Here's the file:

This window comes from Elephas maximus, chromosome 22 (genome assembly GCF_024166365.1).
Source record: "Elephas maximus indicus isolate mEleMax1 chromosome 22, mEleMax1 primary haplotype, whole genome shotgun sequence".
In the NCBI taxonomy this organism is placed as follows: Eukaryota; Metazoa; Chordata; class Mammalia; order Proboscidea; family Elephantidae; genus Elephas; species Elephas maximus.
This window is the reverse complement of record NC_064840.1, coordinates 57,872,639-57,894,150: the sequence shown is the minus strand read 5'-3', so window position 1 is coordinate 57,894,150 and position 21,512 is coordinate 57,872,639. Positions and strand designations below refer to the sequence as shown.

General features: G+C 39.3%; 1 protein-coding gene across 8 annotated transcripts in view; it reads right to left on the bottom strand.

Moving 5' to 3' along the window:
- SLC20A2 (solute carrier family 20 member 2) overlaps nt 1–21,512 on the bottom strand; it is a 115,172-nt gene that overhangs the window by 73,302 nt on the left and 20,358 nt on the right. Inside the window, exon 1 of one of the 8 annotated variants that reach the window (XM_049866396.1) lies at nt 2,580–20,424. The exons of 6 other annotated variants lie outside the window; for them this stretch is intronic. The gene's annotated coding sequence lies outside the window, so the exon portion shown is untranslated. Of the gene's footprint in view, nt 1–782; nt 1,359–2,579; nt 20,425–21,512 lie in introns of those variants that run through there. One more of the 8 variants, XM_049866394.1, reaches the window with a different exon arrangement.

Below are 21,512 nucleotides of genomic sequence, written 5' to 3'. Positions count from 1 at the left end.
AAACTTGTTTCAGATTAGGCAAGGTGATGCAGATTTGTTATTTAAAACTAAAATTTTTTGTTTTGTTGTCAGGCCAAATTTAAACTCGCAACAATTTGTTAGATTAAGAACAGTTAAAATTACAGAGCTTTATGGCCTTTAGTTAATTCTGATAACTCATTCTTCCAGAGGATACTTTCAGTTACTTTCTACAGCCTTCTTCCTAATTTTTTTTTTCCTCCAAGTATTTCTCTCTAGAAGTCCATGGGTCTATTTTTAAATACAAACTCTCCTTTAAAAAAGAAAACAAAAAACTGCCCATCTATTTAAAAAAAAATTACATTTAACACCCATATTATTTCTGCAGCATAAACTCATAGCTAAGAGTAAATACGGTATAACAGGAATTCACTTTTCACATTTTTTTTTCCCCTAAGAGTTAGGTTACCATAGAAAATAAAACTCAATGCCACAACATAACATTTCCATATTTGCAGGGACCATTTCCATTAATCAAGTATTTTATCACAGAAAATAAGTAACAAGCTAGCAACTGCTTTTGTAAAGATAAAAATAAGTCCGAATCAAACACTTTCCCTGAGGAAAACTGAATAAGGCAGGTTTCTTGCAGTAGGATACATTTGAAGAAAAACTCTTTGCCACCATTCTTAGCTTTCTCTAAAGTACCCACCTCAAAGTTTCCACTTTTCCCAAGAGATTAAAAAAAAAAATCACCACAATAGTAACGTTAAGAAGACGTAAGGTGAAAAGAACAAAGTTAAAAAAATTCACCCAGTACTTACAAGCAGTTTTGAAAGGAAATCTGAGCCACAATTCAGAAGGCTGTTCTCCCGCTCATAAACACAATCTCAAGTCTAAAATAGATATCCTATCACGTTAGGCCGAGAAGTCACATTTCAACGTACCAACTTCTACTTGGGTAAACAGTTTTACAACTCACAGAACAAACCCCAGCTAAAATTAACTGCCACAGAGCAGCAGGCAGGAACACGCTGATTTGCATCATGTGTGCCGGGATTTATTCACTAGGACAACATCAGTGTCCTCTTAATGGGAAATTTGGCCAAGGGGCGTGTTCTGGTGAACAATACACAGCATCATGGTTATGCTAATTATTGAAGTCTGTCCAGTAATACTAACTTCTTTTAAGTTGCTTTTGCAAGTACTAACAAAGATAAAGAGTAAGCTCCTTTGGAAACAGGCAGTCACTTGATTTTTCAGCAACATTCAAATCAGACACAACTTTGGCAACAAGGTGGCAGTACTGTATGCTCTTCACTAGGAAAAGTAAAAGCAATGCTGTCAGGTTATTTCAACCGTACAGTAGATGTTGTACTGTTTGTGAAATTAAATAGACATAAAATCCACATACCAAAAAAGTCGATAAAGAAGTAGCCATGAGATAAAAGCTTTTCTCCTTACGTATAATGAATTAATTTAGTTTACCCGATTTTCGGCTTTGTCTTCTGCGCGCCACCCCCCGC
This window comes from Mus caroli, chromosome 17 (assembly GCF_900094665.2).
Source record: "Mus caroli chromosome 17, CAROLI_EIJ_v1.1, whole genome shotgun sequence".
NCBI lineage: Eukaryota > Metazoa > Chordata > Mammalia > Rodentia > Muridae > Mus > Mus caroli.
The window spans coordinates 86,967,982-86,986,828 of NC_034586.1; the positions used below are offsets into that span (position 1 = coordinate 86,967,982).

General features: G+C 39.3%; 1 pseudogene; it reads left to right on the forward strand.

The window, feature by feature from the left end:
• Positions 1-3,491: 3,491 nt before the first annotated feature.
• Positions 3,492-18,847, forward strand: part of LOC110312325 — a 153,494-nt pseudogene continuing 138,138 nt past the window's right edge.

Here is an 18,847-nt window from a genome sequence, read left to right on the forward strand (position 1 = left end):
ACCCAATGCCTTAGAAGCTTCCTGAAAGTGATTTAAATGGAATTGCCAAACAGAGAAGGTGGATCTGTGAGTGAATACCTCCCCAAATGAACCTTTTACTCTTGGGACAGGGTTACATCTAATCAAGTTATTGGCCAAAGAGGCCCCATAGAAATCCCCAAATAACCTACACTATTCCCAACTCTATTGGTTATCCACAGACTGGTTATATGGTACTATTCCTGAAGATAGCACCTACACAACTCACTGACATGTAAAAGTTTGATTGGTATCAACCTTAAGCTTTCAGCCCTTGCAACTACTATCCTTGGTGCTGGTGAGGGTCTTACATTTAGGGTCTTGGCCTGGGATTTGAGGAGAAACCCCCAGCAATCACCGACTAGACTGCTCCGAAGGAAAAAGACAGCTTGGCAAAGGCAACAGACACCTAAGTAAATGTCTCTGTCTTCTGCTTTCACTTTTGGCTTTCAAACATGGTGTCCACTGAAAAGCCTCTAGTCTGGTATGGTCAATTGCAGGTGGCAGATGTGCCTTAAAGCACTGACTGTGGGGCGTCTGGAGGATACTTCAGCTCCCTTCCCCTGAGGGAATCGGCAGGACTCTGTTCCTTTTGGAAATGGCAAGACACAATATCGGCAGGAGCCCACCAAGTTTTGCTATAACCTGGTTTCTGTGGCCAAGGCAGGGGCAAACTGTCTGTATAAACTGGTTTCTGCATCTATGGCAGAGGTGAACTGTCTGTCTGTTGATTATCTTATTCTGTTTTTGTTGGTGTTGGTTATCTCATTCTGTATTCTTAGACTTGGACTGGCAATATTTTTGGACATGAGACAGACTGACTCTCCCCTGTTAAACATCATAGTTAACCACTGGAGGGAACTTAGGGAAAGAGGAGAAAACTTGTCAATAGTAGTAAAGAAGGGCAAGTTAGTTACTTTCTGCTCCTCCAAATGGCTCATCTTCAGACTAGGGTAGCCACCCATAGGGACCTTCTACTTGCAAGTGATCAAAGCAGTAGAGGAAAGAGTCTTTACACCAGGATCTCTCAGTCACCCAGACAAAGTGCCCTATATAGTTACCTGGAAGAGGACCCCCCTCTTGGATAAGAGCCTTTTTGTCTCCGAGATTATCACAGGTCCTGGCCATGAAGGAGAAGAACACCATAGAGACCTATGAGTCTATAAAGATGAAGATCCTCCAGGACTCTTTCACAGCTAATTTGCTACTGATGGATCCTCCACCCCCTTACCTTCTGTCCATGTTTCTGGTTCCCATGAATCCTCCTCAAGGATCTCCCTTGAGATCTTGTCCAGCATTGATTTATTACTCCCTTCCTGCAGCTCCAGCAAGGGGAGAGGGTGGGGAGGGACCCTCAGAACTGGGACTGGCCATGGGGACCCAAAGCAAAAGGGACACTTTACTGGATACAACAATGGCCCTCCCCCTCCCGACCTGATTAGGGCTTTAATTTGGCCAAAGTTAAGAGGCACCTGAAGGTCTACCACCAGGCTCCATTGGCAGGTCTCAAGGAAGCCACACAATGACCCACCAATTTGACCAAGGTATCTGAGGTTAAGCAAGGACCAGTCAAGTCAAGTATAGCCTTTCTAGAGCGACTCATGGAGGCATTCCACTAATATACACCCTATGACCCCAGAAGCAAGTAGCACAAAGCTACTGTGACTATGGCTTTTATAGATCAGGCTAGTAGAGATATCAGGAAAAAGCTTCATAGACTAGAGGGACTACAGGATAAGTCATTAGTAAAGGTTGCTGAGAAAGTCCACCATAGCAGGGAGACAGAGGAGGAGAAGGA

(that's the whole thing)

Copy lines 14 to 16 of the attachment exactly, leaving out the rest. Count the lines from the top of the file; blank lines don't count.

General features: G+C 39.3%; 1 pseudogene; it reads left to right on the forward strand.

The window, feature by feature from the left end:
• Positions 1-3,491: 3,491 nt before the first annotated feature.